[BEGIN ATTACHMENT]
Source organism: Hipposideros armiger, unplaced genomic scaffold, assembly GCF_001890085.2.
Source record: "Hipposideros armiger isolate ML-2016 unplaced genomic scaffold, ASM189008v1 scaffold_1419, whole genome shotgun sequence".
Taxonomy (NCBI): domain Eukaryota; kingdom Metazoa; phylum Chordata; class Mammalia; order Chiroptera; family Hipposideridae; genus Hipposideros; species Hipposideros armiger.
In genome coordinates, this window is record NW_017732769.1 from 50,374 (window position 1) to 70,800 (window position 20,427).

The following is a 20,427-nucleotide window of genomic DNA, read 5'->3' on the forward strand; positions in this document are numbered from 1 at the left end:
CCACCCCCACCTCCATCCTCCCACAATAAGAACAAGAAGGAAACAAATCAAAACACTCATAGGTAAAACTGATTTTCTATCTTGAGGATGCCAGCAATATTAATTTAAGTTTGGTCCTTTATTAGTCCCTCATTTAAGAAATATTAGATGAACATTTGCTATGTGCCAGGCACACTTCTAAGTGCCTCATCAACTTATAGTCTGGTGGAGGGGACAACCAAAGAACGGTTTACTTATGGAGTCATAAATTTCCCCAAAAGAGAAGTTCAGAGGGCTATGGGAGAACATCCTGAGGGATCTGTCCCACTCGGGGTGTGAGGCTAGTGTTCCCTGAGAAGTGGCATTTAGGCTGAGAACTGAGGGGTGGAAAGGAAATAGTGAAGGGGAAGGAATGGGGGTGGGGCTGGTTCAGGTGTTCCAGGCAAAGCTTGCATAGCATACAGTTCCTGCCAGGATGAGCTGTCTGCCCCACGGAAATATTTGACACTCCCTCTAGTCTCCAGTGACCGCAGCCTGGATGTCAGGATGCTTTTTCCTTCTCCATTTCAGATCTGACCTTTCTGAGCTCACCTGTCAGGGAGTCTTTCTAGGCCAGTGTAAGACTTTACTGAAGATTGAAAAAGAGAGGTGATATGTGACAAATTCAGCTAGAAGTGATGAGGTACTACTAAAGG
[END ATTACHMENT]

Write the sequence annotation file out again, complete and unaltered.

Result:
Source organism: Hipposideros armiger, unplaced genomic scaffold, assembly GCF_001890085.2.
Source record: "Hipposideros armiger isolate ML-2016 unplaced genomic scaffold, ASM189008v1 scaffold_1419, whole genome shotgun sequence".
Taxonomy (NCBI): domain Eukaryota; kingdom Metazoa; phylum Chordata; class Mammalia; order Chiroptera; family Hipposideridae; genus Hipposideros; species Hipposideros armiger.
In genome coordinates, this window is record NW_017732769.1 from 50,374 (window position 1) to 70,800 (window position 20,427).

The following is a 20,427-nucleotide window of genomic DNA, read 5'->3' on the forward strand; positions in this document are numbered from 1 at the left end:
CCACCCCCACCTCCATCCTCCCACAATAAGAACAAGAAGGAAACAAATCAAAACACTCATAGGTAAAACTGATTTTCTATCTTGAGGATGCCAGCAATATTAATTTAAGTTTGGTCCTTTATTAGTCCCTCATTTAAGAAATATTAGATGAACATTTGCTATGTGCCAGGCACACTTCTAAGTGCCTCATCAACTTATAGTCTGGTGGAGGGGACAACCAAAGAACGGTTTACTTATGGAGTCATAAATTTCCCCAAAAGAGAAGTTCAGAGGGCTATGGGAGAACATCCTGAGGGATCTGTCCCACTCGGGGTGTGAGGCTAGTGTTCCCTGAGAAGTGGCATTTAGGCTGAGAACTGAGGGGTGGAAAGGAAATAGTGAAGGGGAAGGAATGGGGGTGGGGCTGGTTCAGGTGTTCCAGGCAAAGCTTGCATAGCATACAGTTCCTGCCAGGATGAGCTGTCTGCCCCACGGAAATATTTGACACTCCCTCTAGTCTCCAGTGACCGCAGCCTGGATGTCAGGATGCTTTTTCCTTCTCCATTTCAGATCTGACCTTTCTGAGCTCACCTGTCAGGGAGTCTTTCTAGGCCAGTGTAAGACTTTACTGAAGATTGAAAAAGAGAGGTGATATGTGACAAATTCAGCTAGAAGTGATGAGGTACTACTAAAGG